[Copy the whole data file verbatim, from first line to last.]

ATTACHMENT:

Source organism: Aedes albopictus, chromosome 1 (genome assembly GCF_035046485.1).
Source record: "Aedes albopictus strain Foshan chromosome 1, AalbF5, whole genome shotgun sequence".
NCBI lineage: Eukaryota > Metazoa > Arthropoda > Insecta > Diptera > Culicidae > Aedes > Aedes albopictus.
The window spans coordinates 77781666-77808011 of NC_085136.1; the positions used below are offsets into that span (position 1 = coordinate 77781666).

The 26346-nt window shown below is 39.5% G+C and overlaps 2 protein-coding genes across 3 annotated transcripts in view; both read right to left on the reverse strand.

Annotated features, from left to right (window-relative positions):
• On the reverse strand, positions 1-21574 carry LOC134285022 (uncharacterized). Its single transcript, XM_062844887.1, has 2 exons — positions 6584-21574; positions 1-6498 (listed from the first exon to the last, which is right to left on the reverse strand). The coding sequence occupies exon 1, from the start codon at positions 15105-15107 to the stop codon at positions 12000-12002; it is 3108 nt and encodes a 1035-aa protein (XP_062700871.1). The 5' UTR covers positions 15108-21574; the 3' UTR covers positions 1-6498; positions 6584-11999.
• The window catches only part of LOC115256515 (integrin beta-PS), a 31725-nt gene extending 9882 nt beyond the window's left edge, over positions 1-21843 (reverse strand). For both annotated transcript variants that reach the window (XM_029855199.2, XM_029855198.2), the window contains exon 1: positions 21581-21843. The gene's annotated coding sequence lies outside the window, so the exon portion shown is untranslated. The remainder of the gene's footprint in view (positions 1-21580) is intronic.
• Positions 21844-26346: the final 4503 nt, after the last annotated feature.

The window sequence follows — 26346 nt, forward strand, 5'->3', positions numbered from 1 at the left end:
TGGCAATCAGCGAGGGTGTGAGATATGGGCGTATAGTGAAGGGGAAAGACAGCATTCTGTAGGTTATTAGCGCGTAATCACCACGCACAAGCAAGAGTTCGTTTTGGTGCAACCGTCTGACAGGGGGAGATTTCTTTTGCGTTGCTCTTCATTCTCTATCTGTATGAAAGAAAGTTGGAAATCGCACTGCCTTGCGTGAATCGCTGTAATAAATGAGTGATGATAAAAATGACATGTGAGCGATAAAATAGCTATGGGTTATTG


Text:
Source organism: Aedes albopictus, chromosome 1 (genome assembly GCF_035046485.1).
Source record: "Aedes albopictus strain Foshan chromosome 1, AalbF5, whole genome shotgun sequence".
NCBI lineage: Eukaryota > Metazoa > Arthropoda > Insecta > Diptera > Culicidae > Aedes > Aedes albopictus.
The window spans coordinates 77781666-77808011 of NC_085136.1; the positions used below are offsets into that span (position 1 = coordinate 77781666).

The 26346-nt window shown below is 39.5% G+C and overlaps 2 protein-coding genes across 3 annotated transcripts in view; both read right to left on the reverse strand.

Annotated features, from left to right (window-relative positions):
• On the reverse strand, positions 1-21574 carry LOC134285022 (uncharacterized). Its single transcript, XM_062844887.1, has 2 exons — positions 6584-21574; positions 1-6498 (listed from the first exon to the last, which is right to left on the reverse strand). The coding sequence occupies exon 1, from the start codon at positions 15105-15107 to the stop codon at positions 12000-12002; it is 3108 nt and encodes a 1035-aa protein (XP_062700871.1). The 5' UTR covers positions 15108-21574; the 3' UTR covers positions 1-6498; positions 6584-11999.
• The window catches only part of LOC115256515 (integrin beta-PS), a 31725-nt gene extending 9882 nt beyond the window's left edge, over positions 1-21843 (reverse strand). For both annotated transcript variants that reach the window (XM_029855199.2, XM_029855198.2), the window contains exon 1: positions 21581-21843. The gene's annotated coding sequence lies outside the window, so the exon portion shown is untranslated. The remainder of the gene's footprint in view (positions 1-21580) is intronic.
• Positions 21844-26346: the final 4503 nt, after the last annotated feature.

The window sequence follows — 26346 nt, forward strand, 5'->3', positions numbered from 1 at the left end:
TGGCAATCAGCGAGGGTGTGAGATATGGGCGTATAGTGAAGGGGAAAGACAGCATTCTGTAGGTTATTAGCGCGTAATCACCACGCACAAGCAAGAGTTCGTTTTGGTGCAACCGTCTGACAGGGGGAGATTTCTTTTGCGTTGCTCTTCATTCTCTATCTGTATGAAAGAAAGTTGGAAATCGCACTGCCTTGCGTGAATCGCTGTAATAAATGAGTGATGATAAAAATGACATGTGAGCGATAAAATAGCTATGGGTTATTG